Now, an explanation will be given about the ring-laser gyroscope 9 with reference to FIGS. 4 and 5. The ring-laser gyroscope 9 comprises a resonant optical path 91, a two-way coupler 92, a light source 93 for pumping the resonant optical path 91, and a photodiode 94. The resonant optical path 91 is made up of a single-mode optical fiber with the core doped with rare earth such as erbium, connected at its both ends with the two-way coupler 92 to form an endless ring. The light source 93 and the photodiode 94 are also connected to the resonant optical path 91 through the two-way coupler 92. All the components of the ring-laser gyroscope 9 are arranged and fixed on a disk rotated by a motor 7.

When the ring-laser gyroscope 9 rotates about its axis of rotation, opposite progressive waves are generated in the resonant optical path 91 by a well-known mechanism, which produce an optical beat signal due to interference. The frequency of the beat signal for each round of the ring-laser gyroscope 9 is a machine constant, which is proportionate to an area (an effective area) surrounded by the resonant optical path 91, projected onto a plane orthogonal to the axis of rotation.

The actual frequency of the beat signal is a product of the rotational speed of the ring-laser gyroscope 9 and the machine constant. The beat signal is detected and converted into an electrical signal by the photodiode 94, and fed to a pulse shaping circuit 12 through a slip ring 15. The output signal from the pulse shaping circuit 12 is fed to the UV laser 6 to make the same to blink.

One way of adjusting the machine constant of the ring-laser gyroscope 9 is to vary the effective area. This can be done by altering a slant angle of the ring-laser gyroscope 9 with a slant adjuster 13 shown in FIG. 5. The slant adjuster 13 may be fabricated out of appropriate adjusting screws, electrostrictive elements, etc.

Any type of the ring-laser gyroscope 9 may be used, as far as it generates a beat signal in which the beat frequency is proportionate to the rotational speed of the motor 7. One with multiple laser tubes on each side of a polygon, or another with a semiconductor optical amplifier connected with a non-dope single-mode optical fiber in a ring, will be usable.

The actual frequency fb of the beat signal is given by the following equation,

fb =(4AN /LN)(ω/λn)

where, AN is the total area surrounded by an erbium doped fiber wound N times to form the resonant optical path 91, LN the total length of the erbium doped fiber, ω the angular rotational speed of the ring-laser gyroscope 9 or the motor 7, λn the wave-length of a standing wave in the erbium doped fiber, ie 1.057 μm (=1.532 μm/1.45, where 1.532 μm is the wave-length of erbium oscillation in vacuum, and 1.45 is the refractive index of fiber).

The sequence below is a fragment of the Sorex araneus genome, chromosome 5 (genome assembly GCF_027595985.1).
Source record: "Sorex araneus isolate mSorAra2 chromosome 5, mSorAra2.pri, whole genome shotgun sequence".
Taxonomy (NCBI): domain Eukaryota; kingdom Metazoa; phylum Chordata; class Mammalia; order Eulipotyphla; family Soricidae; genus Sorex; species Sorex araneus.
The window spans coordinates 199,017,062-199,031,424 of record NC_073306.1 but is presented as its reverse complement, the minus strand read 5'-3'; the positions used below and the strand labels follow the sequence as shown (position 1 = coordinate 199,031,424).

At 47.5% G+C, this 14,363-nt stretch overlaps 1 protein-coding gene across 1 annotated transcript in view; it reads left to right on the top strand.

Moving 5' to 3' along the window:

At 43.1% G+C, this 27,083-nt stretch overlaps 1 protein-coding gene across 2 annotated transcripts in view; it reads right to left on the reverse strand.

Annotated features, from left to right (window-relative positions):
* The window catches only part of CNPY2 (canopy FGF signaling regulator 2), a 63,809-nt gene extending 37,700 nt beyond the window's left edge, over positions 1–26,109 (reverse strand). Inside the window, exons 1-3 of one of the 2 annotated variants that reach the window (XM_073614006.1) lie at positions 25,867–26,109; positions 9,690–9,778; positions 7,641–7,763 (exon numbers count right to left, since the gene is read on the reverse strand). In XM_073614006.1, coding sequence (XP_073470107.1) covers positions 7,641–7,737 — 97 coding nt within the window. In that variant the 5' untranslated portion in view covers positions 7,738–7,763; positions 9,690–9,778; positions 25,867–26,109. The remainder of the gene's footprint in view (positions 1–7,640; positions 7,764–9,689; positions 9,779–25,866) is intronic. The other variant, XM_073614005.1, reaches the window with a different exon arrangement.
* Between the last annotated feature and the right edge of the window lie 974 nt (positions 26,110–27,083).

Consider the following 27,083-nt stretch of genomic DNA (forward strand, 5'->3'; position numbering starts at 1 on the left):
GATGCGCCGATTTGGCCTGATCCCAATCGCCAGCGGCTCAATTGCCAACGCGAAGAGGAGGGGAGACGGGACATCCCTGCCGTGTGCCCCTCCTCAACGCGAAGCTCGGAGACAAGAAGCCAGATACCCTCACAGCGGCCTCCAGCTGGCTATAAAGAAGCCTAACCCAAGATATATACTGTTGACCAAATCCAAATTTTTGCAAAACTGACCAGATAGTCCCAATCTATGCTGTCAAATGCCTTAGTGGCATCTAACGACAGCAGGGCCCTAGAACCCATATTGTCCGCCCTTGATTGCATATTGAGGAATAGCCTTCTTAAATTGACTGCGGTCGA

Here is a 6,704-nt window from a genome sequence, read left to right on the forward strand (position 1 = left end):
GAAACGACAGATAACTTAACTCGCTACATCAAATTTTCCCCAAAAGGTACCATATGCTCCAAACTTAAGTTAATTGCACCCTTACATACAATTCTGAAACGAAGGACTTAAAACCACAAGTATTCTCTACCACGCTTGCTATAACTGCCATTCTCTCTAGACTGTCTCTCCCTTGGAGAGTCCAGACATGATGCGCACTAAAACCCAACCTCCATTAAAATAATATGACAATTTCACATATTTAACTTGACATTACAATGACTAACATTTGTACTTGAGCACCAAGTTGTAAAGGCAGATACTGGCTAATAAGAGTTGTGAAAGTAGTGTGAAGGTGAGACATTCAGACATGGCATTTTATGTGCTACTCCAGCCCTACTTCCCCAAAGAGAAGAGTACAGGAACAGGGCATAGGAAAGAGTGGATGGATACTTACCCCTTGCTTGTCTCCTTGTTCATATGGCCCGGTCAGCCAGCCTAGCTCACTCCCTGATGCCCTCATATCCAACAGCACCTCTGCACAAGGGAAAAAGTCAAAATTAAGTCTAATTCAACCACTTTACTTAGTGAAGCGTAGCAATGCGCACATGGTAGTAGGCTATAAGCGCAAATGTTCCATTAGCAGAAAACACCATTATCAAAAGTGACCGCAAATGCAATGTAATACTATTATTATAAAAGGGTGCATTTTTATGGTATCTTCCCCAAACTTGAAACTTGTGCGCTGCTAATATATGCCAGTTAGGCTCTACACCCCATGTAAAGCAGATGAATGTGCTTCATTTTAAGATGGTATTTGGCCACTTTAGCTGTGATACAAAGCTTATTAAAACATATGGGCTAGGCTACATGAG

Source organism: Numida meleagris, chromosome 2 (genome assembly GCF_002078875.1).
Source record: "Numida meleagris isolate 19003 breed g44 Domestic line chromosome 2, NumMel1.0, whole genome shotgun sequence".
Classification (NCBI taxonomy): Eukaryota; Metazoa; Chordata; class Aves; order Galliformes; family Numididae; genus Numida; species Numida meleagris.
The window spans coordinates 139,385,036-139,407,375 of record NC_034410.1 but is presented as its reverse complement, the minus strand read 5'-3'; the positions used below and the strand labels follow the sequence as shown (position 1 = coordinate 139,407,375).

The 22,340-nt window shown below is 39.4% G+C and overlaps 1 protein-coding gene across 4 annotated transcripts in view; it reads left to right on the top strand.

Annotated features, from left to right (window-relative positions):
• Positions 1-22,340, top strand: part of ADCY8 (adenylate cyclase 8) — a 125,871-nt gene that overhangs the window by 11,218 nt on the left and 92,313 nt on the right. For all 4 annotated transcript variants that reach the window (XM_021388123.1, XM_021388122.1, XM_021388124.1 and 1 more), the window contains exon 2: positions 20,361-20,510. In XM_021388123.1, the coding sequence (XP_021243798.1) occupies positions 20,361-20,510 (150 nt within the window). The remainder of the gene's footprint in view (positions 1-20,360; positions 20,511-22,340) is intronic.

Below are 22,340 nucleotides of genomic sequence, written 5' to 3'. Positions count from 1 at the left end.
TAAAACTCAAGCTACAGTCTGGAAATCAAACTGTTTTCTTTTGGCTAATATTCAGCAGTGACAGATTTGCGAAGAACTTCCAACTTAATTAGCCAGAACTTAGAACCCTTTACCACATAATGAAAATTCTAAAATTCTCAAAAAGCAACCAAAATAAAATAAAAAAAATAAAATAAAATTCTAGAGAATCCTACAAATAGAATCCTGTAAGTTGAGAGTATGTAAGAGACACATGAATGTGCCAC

When the resonant optical path 91 is formed in a circle having the diameter d, and the rotational speed of the motor 7 is denoted by n [RPS],

4 AN /LN =d,

and

νb =fb /n=2πd/λn 

where, νb represents the frequency of the beat signal for each round of the ring-laser gyroscope 9, ie the machine constant. Assuming that LN =6.850 meters and N=20 turns, we obtain d=109 mm and νb =648,060. By multiplying νb by 1/4, we obtain 162,150, which is fairly close to the aimed number of division, 162,000.

To make (1/4) νb approach to 162,000, a slant angle θ of the ring-laser gyroscope 9 (θ=0, when the gyroscope 9 is placed perpendicular to the axis of the motor 7) is adjusted by manipulating the slant adjuster 13. In this case, we obtain θ≠47 angular minutes.

Third Embodiment

In the third embodiment of the production method according to the present invention, still another apparatus for producing the CFBG is provided, which comprises,

a conical bobbin shaped in a frustum of a right circular cone having a predetermined vertex angle and a height between predetermined first and second diameters, provided with a spiral groove formed on the surface thereof for winding an optical fiber,

a dividing mechanism for generating a blinking signal every time the conical bobbin together with the dividing mechanism rotates a unit angle, the unit angle being a quotient in division of one revolution by a predetermined integer,

a motor for rotating the conical bobbin and the dividing mechanism together around a common axis,

a UV laser placed outside the conical bobbin, pointing perpendicular to the surface of the conical bobbin, interposed by a convex lens for focusing laser rays of the UV laser in a spot in the optical fiber wound on the conical bobbin,

a tracking mechanism for moving the UV laser together with the convex lens parallel to a generating line of the conical bobbin, so that the focused spot tracks the optical fiber which is moving in appearance on the surface of the conical bobbin in rotation, and

a blinker mechanism for causing the UV laser to blink responsive to the blinking signal from the dividing mechanism.

FIGS. 6 and 7 schematically illustrate two examples of apparatus for producing a CFBG provided in the third embodiment of the present invention. In FIG. 6, a ring-laser gyroscope 9 is used for the dividing mechanism. In FIG. 7, a pulse generating circuit 19 is used in place of the dividing mechanism.